“If you’re asking them to have a completely new system, that’s a big step.”

Was that one of the things that convinced you that an alternative solution was needed for some off grid settings?

“Absolutely. I felt that, in all of these things, if you can achieve 90% of what you’re trying to aim for by making a very small step, that’s easy for people to do, then there is a strong argument for doing that rather than trying to make people do very difficult things just to get the extra 10%.”

What of the concerns around availability and sustainability or aviation fuel demand?

“That was the main argument that was put forward by the Department for Energy and Net Zero. The industry has done quite a bit of research around this and found there was more than sufficient to cover what would be needed for domestic heating fuels.

“There is already an accreditation scheme in place for the RTFO to demonstrate genuine sustainability, and the supply is growing as biowaste recycling improves, so we were able to alleviate those concerns.”

What needs to happen now?

“The most important first step is to establish the RTFO equivalent to deliver cost parity for HVO and kerosene. A significant price difference is going to hamper uptake and the irony is that there isn’t much duty on kerosene. We need to change the regime so, at the very least, you get parity to make it a no brainer to switch.

“Achieve that and I think you would get rapid uptake of HVO.

“This is a very straightforward solution to make it an obvious and affordable choice for those homes that are off grid. It means available money can be used elsewhere, where there are no other solutions or where support is needed to drive electrification.”

It’s about finding the right solutions for the right settings and making those as easy and immediate as possible?

“Absolutely. The smaller and easier you make each step towards decarbonisation; the more likely people are to take it, and take it early.”

You spoke to a lot of your constituents involved in the Kehelland project. Were they driven by different motivations?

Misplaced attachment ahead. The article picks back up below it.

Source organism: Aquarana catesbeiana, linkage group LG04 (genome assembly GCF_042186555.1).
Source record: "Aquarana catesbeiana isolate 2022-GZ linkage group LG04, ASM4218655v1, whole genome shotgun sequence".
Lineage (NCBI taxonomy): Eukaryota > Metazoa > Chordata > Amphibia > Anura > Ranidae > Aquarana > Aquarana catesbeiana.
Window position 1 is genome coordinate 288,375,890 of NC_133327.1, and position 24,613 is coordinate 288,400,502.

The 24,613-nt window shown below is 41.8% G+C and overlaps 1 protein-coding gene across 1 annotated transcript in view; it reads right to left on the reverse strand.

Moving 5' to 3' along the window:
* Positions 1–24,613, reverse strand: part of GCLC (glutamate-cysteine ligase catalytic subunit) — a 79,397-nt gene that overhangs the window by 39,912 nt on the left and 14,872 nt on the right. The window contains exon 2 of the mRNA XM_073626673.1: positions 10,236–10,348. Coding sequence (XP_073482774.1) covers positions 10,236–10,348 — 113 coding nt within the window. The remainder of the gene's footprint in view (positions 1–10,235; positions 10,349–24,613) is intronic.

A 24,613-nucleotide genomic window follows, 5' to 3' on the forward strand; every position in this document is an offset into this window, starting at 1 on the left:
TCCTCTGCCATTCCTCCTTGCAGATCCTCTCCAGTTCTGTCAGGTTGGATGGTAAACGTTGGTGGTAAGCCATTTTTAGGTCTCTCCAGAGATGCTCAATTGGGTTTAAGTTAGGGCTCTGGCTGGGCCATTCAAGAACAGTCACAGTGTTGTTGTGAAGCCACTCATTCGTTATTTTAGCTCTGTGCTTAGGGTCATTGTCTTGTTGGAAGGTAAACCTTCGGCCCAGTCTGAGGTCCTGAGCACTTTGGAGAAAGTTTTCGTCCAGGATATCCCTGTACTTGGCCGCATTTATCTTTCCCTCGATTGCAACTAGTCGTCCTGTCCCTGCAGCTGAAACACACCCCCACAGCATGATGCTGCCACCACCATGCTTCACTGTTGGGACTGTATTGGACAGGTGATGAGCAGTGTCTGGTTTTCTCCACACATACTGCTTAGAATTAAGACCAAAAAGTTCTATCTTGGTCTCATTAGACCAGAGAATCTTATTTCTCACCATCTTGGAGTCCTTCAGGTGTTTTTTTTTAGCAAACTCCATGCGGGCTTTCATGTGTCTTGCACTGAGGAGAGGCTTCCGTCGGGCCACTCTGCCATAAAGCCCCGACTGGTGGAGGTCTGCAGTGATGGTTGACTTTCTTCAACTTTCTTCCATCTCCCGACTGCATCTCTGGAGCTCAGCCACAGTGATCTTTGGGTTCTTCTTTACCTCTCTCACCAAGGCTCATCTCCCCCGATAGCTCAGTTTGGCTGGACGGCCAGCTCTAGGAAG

“There were certainly residents who didn’t like the idea of a heat pump but wanted to do their bit to tackle climate change and then there was the local Chapel – very serious about the climate and with their own climate change spokesman. For the Chapel, they want to be able to turn the heat on for certain events during the week, but they don’t want constant heat, so a heat pump isn’t right for them.

“For them the motivation was both moral and pragmatic. The HVO route gave them the heat that they needed, and it was renewable.”

With the whole ‘electric first’ drive, it seemed that anyone suggesting there may be settings for which a heat pump is not the best solution was considered the devil incarnate. Is this changing?

“I think it’s moved. I talk regularly with some of the heat pump manufacturers as I am very supportive of that sector, which has an important role. They would prefer homeowners to adopt their technology because it feels right and works for them not because they feel compelled by a legislative change.

“For that reason, they didn’t like the idea of an early ban on replacement boilers for off-grid and quite welcomed it being removed.”

Another call from all sides is to decouple the electricity and gas prices.

“Personally, I feel it does need to happen. A major incentive for adoption of renewables was improved protection from volatile gas prices. With an electricity market that’s geared around gas, it clearly doesn’t make much sense.”

Are you looking forward to speaking with the industry in Liverpool?

Very much! It’ll be a good event and it is great to have the opportunity to be there and to meet the people in the industry.

And what of your own future, George, what are your plans beyond Parliament?

“I have formed my own small consultancy offering advice in agriculture, food and energy sectors, working on projects in the Defra space. Currently I have projects around biodiversity net gain and methane capture and a water conservation project.